The intervention was implemented as standard-of-care, and parents provided informed consent to have their satisfaction questionnaires reviewed for research purposes as part of an IRB-approved study on parent changes during IIPT. Over approximately 15 months, 45 youth participated in an IIPT program at a regional children’s hospital, and a total of 42 parents (88% mothers) participated in parent art groups. For three of the youth, two parents participated either jointly or separately in art groups; for six youth (13%), no parent participated in art groups. Twelve parents (29%) participated in one group, 11 (26%) in two groups, and 19 (45%) in three or more groups.
As part of implementation, a CCLS participated in a two-day in-person training by M. Pielech, an Expressive Arts Therapist and Pediatric Psychologist in training who developed the intervention. Other members of the IIPT team (e.g., psychologist, physician, nurse practitioners, physical and occupational therapists, music therapist, and yoga instructor) participated in portions of the training. The intervention included the same content modules as described in the initial publication (Pielech et al., 2013). Groups were led by a CCLS with training in therapeutic art, as this was more feasible within the current hospital and program. While art therapy generally requires a master’s degree, many child life specialists indicate having some training in the therapeutic use of art, and more than 90% in one large survey indicated an interest in receiving additional training (Bandstra et al., 2008). The CCLS in the current study has a degree in expressive arts therapy and has obtained additional training through a two-week clinical practice intensive in the use of therapeutic art in the healthcare setting.
Parent art groups were offered once a week for one hour, scheduled immediately after parents dropped their children off. The groups were held as described by Pielech et al. (2013), and comprised the same four modules: “Pain Journey,” “Social Atom,” “Invisible Support,” and “Letter to Future Self.” For a full description of each module, as well as a list of themes and goals and samples of artwork created during these modules, see Pielech et al. (2013). Parents were asked to complete a measure of satisfaction and helpfulness after each group, as well as open-ended questions for qualitative analysis.
In addition to parent art groups, parents participated in therapy and education groups led by psychology or social work twice a week for 1 to 1.5 hours and met individually with psychology as needed. Youth participated in IIPT for approximately 40 hours per week, with typical treatment duration ranging from 3 to 5 weeks. Youth received physical and occupational therapy, individual and group counseling, therapeutic art and music, and relaxation and movement-based self-regulation.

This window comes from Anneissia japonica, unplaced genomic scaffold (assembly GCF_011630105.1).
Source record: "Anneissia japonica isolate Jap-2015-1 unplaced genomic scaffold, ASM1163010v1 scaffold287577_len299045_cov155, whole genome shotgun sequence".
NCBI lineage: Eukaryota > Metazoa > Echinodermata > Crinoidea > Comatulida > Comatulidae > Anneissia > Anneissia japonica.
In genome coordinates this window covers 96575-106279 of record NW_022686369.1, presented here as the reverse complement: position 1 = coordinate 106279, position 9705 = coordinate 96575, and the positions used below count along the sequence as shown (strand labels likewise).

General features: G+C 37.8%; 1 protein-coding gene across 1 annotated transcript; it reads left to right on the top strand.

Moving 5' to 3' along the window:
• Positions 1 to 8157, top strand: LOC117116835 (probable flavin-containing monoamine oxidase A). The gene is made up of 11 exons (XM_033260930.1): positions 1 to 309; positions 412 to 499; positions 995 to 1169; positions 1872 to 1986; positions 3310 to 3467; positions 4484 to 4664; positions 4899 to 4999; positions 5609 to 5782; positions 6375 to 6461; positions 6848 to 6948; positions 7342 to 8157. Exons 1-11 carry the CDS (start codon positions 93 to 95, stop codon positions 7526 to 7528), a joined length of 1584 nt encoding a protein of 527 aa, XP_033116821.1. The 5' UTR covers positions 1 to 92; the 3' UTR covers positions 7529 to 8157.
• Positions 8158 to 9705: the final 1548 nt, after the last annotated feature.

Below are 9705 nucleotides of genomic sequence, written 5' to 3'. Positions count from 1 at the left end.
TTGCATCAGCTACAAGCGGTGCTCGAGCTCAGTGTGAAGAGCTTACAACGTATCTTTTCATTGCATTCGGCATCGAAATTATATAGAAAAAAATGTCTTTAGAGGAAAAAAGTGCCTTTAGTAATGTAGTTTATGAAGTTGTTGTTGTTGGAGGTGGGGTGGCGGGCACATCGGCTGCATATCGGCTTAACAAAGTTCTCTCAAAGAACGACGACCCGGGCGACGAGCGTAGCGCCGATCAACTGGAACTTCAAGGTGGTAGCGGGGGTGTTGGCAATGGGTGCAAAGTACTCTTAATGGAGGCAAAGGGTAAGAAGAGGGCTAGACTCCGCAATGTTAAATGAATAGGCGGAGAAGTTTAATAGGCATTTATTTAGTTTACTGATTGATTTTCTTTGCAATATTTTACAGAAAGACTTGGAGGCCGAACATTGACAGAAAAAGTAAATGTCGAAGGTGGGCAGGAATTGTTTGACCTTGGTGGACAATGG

Satisfaction and helpfulness survey. Participants completed a 15-item Satisfaction and Helpfulness Survey adapted from Beardslee’s (1990) measure of treatment helpfulness and feasibility. All items were rated on a Likert scale with anchors of 1 (strongly disagree), 2 (disagree), 3 (unsure), 4 (agree) and 5 (strongly agree). This measure provides two 5-item subscales (satisfaction and helpfulness), two individual items (feasibility and support), and three open ended questions requesting feedback about the most helpful aspects of the group, suggested changes to the activity, and changes in understanding of art therapy. Internal consistency in the current sample was 0.79 for the Helpfulness subscale and .80 for Satisfaction (calculated using all 98 observations: 0.77 and 0.74, respectively, if using only the 42 observations representing each parent’s first data point).
Participant attendance and engagement. Each parent’s engagement in groups was measured based on their attendance, on-time arrival, engagement, and ability to complete the project. Immediately after group, the leader (i.e., CCLS) completed the Pittsburgh Rehabilitation Participation Scale (PRPS; Lenze et al., 2004), which prompts a rating for participation ranging from 1 (None: refused to participate) to 6 (Excellent: participated in all exercises with maximal effort). The PRPS has demonstrated high interrater reliability as well as good validity (Lenze et al., 2004).